A ten foot long piece of 3×2 he was feeding in kicked back, went through his right shoulder and came out the left, punching under aortic arch without piecing great vessels as it had a blunt leading edge. Ambulance officers had to cut ends the off to get him in the vehicle. He was conscious. I looked after him in ICU. He survived. Abridged edition. Long story. So beware of kickback. It could crucify you.

    • Amberlyn H on 17 November 2020 at 10:37 am

      Roger, your anecdotal story is more than enough evidence for me to avoid a table saw addition to my toolset. But I had already witnessed first hand a table saw accident that for years made me fear woodworking as a hobby. (I’ve overcome!) My dad did a lot of woodworking projects as an anecdote to his professional stress. He was notoriously frugal and had a very very old table saw I believe he inherited from my mother’s father. (So, probably circa 1950? I’m curious now). Well, anyway, one afternoon when I was about 16, my dad had the table saw out in the driveway and I was chatting with him (yelling more likely) as he ran a few pieces through. Right before my eyes a piece kicked back and caused his hand to slip and it sent his thumb right through the blade. The slow motion version of the event is still painfully imprinted in my mind even though years in the military exposed me to far worse. My most intense fear is having a finger cut off! Lol!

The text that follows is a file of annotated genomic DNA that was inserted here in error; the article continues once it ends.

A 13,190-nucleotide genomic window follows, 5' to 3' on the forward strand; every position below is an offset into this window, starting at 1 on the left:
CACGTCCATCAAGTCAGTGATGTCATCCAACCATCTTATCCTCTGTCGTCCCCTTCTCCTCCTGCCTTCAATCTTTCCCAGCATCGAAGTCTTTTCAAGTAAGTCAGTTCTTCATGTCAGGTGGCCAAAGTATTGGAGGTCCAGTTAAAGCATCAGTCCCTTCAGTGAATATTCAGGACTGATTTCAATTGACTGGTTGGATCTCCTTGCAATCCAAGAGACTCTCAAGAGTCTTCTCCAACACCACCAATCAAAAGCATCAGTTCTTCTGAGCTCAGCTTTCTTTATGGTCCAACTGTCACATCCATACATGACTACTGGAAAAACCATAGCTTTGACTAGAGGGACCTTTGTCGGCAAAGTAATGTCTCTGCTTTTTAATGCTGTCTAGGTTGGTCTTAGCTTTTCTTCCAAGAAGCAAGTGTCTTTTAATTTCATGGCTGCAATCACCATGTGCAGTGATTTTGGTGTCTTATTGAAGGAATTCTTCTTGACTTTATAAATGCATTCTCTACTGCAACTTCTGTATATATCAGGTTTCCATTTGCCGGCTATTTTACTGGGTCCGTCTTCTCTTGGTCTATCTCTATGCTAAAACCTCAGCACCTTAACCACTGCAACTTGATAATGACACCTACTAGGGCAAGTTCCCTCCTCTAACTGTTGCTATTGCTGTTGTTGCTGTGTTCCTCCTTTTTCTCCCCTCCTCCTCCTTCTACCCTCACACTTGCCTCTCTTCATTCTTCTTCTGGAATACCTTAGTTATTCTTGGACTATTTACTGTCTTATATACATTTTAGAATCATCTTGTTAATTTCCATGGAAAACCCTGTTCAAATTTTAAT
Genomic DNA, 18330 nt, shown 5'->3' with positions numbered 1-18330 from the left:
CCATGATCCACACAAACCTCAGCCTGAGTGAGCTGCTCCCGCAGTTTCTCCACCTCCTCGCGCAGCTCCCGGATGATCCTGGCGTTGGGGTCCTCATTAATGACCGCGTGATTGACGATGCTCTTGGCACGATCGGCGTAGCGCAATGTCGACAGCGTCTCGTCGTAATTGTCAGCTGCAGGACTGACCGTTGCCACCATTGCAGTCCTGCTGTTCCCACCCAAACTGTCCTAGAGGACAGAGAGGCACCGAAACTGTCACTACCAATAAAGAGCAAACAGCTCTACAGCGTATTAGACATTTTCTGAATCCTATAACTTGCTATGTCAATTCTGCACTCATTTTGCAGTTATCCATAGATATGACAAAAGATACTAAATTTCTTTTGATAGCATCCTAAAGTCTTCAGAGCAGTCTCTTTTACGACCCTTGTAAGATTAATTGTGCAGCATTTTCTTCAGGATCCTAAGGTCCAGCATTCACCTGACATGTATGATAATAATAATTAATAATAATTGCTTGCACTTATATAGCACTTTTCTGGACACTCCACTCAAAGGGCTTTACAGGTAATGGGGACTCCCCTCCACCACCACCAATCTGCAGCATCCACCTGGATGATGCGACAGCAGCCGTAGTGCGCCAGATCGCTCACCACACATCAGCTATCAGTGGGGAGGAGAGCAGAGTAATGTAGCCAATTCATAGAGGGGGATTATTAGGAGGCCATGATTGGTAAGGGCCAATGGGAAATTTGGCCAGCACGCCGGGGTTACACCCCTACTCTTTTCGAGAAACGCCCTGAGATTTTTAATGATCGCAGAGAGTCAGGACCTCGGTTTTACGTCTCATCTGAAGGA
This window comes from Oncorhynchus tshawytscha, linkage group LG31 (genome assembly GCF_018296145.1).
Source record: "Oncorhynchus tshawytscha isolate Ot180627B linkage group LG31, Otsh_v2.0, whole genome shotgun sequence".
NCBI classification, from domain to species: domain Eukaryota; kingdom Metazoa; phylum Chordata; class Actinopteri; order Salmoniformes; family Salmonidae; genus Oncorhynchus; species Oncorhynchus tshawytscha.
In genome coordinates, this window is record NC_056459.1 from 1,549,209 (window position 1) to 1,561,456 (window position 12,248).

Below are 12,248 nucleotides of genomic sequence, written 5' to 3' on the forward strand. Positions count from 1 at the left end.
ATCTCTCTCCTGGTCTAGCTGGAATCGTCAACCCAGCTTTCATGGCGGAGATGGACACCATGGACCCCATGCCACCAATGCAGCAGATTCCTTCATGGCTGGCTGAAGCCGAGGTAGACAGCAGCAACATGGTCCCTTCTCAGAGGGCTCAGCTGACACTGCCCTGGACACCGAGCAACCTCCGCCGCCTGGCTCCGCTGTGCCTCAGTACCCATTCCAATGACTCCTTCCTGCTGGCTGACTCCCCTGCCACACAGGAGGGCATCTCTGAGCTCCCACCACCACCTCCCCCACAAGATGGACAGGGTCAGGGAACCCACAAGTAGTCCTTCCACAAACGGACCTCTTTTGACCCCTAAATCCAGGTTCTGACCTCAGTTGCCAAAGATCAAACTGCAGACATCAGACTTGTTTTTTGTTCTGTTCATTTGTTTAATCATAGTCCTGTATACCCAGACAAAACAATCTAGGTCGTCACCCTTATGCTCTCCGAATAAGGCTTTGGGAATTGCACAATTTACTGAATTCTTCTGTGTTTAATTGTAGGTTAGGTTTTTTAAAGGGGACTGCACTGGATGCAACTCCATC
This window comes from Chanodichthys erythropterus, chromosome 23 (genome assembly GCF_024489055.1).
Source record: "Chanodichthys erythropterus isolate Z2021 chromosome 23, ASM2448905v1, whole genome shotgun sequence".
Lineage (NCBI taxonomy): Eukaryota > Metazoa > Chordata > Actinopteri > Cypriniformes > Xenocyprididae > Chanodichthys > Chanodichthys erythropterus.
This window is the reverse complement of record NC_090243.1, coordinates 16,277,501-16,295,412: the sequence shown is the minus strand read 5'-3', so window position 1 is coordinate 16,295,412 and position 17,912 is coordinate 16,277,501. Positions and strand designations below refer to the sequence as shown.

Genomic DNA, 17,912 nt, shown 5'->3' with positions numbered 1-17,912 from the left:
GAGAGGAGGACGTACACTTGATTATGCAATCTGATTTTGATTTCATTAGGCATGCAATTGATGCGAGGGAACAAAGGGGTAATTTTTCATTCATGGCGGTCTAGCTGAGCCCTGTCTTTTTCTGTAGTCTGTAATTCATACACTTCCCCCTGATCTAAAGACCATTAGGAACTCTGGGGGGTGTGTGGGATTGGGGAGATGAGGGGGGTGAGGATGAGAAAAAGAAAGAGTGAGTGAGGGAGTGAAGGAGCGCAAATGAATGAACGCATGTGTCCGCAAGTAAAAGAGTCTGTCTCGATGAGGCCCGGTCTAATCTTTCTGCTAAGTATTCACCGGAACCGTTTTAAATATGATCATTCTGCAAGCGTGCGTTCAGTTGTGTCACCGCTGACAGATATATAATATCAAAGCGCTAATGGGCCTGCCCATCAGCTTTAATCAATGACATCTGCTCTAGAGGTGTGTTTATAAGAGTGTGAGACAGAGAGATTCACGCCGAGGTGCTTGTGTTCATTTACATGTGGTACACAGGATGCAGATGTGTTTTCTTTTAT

12. Roger Allen on 12 November 2020 at 8:51 pm

    I forgot to say what a lovely box. I have an old pine chest now in my shed and my grandfather’s sea chest with wooden batons on top and a shirt tray inside and crazed leather handles. He took it to Dublin and back by steamer at the turn of 1900.

    Tools, chests and workshops are the home of the gentle soul and repository of memories.

  13. Pete on 13 November 2020 at 10:12 am

    Good morning Paul,
    Thank you once again for all your time and instructions.
    Is it worth thinking about auctioning the toolbox and perhaps donating to Children in Need?
    I’m sure we all support such a worthwhile appeal and the monetary results could be good.
    Pete

  14. Ludovic Gatt on 14 November 2020 at 8:18 pm

    Hi Paul, when you say “clear shellac” it’s a colourless shellac ? I see on french site a “super blonde” dewaxed shellac, it is a clear shellac ? I’m confused with the possibilities (honey, garnet rubin, gold orange, lemon etc.) offered by this finish.